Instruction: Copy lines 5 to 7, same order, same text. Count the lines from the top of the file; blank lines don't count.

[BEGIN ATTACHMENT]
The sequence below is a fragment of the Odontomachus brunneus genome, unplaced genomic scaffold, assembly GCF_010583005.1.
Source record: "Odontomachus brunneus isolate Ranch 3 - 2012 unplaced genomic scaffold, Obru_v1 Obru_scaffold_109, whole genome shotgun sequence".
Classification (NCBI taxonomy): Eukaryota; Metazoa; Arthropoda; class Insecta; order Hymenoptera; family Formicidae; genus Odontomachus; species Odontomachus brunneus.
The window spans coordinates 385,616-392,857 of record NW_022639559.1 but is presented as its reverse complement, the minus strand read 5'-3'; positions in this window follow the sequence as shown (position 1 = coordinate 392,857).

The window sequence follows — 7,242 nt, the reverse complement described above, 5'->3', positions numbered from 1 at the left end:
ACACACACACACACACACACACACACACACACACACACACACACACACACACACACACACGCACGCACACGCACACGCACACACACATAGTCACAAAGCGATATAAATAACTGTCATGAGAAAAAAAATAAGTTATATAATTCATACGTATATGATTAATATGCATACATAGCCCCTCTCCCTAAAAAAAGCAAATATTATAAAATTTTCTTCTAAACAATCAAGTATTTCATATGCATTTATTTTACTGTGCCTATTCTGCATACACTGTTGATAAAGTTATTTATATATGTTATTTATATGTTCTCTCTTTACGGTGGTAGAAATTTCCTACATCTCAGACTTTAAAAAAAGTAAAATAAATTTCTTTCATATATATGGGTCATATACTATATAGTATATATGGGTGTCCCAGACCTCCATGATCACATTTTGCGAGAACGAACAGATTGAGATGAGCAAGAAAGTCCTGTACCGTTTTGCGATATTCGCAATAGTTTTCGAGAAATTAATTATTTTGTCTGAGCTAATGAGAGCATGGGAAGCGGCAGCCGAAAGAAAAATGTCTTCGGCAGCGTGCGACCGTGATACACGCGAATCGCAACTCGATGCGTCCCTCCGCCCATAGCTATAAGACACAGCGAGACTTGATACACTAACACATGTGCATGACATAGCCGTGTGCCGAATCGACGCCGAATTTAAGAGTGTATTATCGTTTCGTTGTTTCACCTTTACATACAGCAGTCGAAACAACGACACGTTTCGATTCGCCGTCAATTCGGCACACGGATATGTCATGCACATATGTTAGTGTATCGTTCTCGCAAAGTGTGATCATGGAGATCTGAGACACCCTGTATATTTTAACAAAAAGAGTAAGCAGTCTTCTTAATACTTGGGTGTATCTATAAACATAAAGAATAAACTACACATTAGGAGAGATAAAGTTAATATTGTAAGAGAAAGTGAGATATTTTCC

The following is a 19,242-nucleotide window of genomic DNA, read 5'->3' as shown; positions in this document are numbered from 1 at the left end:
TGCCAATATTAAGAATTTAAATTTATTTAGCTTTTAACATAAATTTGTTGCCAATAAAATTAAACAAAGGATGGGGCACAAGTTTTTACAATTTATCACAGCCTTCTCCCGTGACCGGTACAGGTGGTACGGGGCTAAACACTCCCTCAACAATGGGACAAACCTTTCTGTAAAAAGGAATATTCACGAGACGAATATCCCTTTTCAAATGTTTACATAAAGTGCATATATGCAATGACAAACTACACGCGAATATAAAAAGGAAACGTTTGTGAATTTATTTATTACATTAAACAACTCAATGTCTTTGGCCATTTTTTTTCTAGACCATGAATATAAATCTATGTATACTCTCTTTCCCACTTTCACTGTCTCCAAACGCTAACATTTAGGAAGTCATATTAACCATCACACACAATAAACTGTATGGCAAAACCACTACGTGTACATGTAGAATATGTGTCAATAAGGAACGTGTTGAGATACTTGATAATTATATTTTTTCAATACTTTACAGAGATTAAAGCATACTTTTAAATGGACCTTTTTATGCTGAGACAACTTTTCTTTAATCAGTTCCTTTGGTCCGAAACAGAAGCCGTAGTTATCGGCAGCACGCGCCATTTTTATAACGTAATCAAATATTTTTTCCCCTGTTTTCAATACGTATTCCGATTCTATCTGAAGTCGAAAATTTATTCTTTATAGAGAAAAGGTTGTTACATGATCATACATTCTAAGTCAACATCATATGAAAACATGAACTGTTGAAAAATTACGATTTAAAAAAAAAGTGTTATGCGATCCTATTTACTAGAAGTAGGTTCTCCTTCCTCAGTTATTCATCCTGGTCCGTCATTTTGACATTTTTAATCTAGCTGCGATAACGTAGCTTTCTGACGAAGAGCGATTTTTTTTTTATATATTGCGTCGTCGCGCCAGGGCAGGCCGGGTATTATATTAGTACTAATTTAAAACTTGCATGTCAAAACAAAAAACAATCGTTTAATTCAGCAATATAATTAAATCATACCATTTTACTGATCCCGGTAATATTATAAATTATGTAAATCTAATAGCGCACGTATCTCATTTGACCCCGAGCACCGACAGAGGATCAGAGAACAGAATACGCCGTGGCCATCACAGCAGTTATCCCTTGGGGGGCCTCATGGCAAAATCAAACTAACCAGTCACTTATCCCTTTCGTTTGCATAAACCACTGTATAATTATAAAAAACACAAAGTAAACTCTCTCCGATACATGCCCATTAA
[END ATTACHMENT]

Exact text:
The window sequence follows — 7,242 nt, the reverse complement described above, 5'->3', positions numbered from 1 at the left end:
ACACACACACACACACACACACACACACACACACACACACACACACACACACACACACACGCACGCACACGCACACGCACACACACATAGTCACAAAGCGATATAAATAACTGTCATGAGAAAAAAAATAAGTTATATAATTCATACGTATATGATTAATATGCATACATAGCCCCTCTCCCTAAAAAAAGCAAATATTATAAAATTTTCTTCTAAACAATCAAGTATTTCATATGCATTTATTTTACTGTGCCTATTCTGCATACACTGTTGATAAAGTTATTTATATATGTTATTTATATGTTCTCTCTTTACGGTGGTAGAAATTTCCTACATCTCAGACTTTAAAAAAAGTAAAATAAATTTCTTTCATATATATGGGTCATATACTATATAGTATATATGGGTGTCCCAGACCTCCATGATCACATTTTGCGAGAACGAACAGATTGAGATGAGCAAGAAAGTCCTGTACCGTTTTGCGATATTCGCAATAGTTTTCGAGAAATTAATTATTTTGTCTGAGCTAATGAGAGCATGGGAAGCGGCAGCCGAAAGAAAAATGTCTTCGGCAGCGTGCGACCGTGATACACGCGAATCGCAACTCGATGCGTCCCTCCGCCCATAGCTATAAGACACAGCGAGACTTGATACACTAACACATGTGCATGACATAGCCGTGTGCCGAATCGACGCCGAATTTAAGAGTGTATTATCGTTTCGTTGTTTCACCTTTACATACAGCAGTCGAAACAACGACACGTTTCGATTCGCCGTCAATTCGGCACACGGATATGTCATGCACATATGTTAGTGTATCGTTCTCGCAAAGTGTGATCATGGAGATCTGAGACACCCTGTATATTTTAACAAAAAGAGTAAGCAGTCTTCTTAATACTTGGGTGTATCTATAAACATAAAGAATAAACTACACATTAGGAGAGATAAAGTTAATATTGTAAGAGAAAGTGAGATATTTTCC

The following is a 19,242-nucleotide window of genomic DNA, read 5'->3' as shown; positions in this document are numbered from 1 at the left end: